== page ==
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Improved accuracy in flow mapping of congenital heart disease using stationary phantom technique
Journal of Cardiovascular Magnetic Resonancevolume 11, Article number: P102 (2009)
We aimed to define the differences between flow mapping with and without baseline correction using a stationary phantom when evaluating congenital heart disease (CHD).
Flow mapping by cardiovascular magnetic resonance (CMR) has become the gold standard for defining cardiac output, shunt flow and regurgitation. Previous reports have highlighted the presence of inherent errors in flow mapping by CMR secondary to eddy currents and concomitant gradients. The use of a stationary phantom to control for these errors can improve predicted Qp/Qs ratios in normal volunteers. To our knowledge, no one has investigated the effect of phantom correction in CHD.
All patients were imaged using GE 1.5 T Signa HDX systems. Phase velocity flow mapping by CMR was performed when clinically indicated on 20 patients with repaired Tetrology of Fallot (ToF), 7 patients with atrial level shunting (ASD/PAPVR), and 13 patients with bicuspid aortic valves (BAV). Flow velocities through the ascending aorta, main pulmonary artery (MPA) and proximal branch pulmonary arteries (BPA) were calculated using commercially available software (ReportCard) by placing a region of interest (ROI) around the vessel lumen. Flow velocities were then corrected by measuring baseline velocities in a ROI of the same size and location on a corresponding stationary phantom image. Comparison was then made between the uncorrected and corrected flows, degree of shunting, and regurgitant fraction. Qp/Qs was calculated as the ratio of net BPA flow to aortic flow.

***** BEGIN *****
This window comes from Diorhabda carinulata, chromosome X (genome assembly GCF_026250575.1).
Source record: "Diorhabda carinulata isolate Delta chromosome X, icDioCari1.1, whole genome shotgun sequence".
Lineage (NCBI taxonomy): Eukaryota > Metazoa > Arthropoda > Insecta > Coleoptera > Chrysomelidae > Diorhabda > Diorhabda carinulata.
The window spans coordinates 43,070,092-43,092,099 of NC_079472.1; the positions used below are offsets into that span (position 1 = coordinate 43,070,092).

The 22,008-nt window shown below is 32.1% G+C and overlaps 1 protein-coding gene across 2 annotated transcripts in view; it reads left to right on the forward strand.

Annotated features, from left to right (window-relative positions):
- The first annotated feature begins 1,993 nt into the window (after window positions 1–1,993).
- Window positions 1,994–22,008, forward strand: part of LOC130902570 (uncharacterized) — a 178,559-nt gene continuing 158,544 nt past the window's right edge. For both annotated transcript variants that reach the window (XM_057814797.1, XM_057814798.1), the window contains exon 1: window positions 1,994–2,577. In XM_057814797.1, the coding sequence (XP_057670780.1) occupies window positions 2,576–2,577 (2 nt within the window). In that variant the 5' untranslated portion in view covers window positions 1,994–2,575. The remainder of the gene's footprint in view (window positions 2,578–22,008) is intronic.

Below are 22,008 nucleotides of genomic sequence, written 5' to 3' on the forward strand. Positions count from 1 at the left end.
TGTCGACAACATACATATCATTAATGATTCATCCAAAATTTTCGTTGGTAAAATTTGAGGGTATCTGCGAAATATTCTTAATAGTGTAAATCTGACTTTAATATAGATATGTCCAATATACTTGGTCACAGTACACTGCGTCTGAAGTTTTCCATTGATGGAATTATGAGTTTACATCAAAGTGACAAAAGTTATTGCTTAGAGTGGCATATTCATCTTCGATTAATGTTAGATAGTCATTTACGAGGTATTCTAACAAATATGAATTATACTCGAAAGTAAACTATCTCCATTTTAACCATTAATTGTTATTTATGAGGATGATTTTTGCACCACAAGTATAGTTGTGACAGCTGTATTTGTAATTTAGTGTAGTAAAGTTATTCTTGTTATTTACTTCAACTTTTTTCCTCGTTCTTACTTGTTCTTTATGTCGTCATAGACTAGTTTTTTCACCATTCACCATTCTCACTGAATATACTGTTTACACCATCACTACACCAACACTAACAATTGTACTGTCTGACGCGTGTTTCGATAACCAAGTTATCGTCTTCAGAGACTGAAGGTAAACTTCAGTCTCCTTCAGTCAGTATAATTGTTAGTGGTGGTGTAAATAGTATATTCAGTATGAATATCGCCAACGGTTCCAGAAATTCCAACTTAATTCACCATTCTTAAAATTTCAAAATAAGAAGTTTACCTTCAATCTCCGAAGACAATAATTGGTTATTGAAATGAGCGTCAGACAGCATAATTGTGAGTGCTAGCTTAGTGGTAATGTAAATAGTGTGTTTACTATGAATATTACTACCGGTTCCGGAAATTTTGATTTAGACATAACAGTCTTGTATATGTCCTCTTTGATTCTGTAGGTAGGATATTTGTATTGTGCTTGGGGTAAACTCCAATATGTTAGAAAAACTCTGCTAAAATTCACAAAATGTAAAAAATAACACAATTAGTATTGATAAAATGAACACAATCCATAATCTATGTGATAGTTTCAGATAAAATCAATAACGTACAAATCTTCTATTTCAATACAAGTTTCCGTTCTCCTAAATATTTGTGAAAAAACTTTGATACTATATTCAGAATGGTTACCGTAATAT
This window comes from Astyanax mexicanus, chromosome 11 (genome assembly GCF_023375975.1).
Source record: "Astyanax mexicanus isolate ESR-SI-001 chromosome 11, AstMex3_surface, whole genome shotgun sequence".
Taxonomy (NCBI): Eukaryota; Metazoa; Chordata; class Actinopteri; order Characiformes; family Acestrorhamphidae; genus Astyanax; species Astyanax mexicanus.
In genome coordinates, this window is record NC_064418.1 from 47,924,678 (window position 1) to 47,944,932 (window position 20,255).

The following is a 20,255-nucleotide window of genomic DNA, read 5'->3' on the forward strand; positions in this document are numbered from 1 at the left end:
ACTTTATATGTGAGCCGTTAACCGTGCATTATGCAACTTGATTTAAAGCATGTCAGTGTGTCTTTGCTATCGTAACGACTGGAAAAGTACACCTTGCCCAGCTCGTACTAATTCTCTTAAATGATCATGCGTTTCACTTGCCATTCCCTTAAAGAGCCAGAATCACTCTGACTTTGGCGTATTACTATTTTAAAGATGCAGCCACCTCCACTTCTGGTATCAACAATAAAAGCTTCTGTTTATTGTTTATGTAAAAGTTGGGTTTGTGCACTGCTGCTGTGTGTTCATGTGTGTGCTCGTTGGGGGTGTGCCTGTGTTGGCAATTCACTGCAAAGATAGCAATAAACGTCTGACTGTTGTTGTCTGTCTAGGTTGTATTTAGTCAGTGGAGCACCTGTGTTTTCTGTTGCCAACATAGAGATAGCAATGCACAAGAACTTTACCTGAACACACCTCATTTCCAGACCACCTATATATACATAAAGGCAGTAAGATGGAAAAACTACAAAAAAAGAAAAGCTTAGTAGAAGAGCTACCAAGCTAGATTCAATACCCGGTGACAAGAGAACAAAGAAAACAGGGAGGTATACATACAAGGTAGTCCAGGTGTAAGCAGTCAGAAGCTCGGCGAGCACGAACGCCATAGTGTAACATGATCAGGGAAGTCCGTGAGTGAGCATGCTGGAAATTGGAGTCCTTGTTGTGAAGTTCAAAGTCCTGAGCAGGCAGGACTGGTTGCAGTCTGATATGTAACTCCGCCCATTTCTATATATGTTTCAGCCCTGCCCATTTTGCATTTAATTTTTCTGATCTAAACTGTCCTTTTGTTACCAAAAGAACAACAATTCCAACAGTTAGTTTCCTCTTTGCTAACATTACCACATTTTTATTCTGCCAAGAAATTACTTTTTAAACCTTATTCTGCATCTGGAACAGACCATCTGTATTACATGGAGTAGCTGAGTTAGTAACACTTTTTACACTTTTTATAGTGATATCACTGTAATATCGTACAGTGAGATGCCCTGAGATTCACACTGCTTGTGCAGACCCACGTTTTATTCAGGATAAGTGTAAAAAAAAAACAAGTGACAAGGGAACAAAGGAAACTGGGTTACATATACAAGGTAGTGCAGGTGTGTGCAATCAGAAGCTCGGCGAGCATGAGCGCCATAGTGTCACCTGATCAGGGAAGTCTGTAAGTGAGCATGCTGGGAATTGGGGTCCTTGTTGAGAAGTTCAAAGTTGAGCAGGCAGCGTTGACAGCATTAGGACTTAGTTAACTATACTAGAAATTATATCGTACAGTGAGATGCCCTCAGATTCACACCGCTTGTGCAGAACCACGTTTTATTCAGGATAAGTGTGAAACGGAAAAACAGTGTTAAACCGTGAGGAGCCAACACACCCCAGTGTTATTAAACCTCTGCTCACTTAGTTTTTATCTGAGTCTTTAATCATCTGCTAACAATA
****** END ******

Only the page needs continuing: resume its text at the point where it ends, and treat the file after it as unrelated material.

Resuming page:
Marked variation in net flow was seen in all vessels (Table 1). The variation in net flow was largest when analyzing the MPA/RVOT with a range of 0.2 to 70 ml/min (0.3–107.5% difference). In repaired ToF patients, the average Qp:Qs ratio was 1.03 with phantom correction and 1.15 without. Based on previously published criteria, 26% of the ToF group would have been incorrectly classified as having a residual shunt without performing phantom correction. In the ASD/PAPVR group 100% had significant shunting with phantom correction, while only 71% of uncorrected flows detected significant shunting. In the BAV group, the differences in the regurgitant fraction ranged from 0 to 31%. 23% of the patients changed their classification between mild, moderate and severe regurgitation when the phantom was performed.
The impact of inherent errors in CMR flow mapping should not be underestimated. The range of variation, in common CHD, appears large and varied. Failure to correct for such variation can lead to clinically significant misinterpretation of flow data. The use of the stationary phantom correction technique appears to improve flow accuracy in patients with CHD. Further research is needed to elicit the causes and best control of such errors.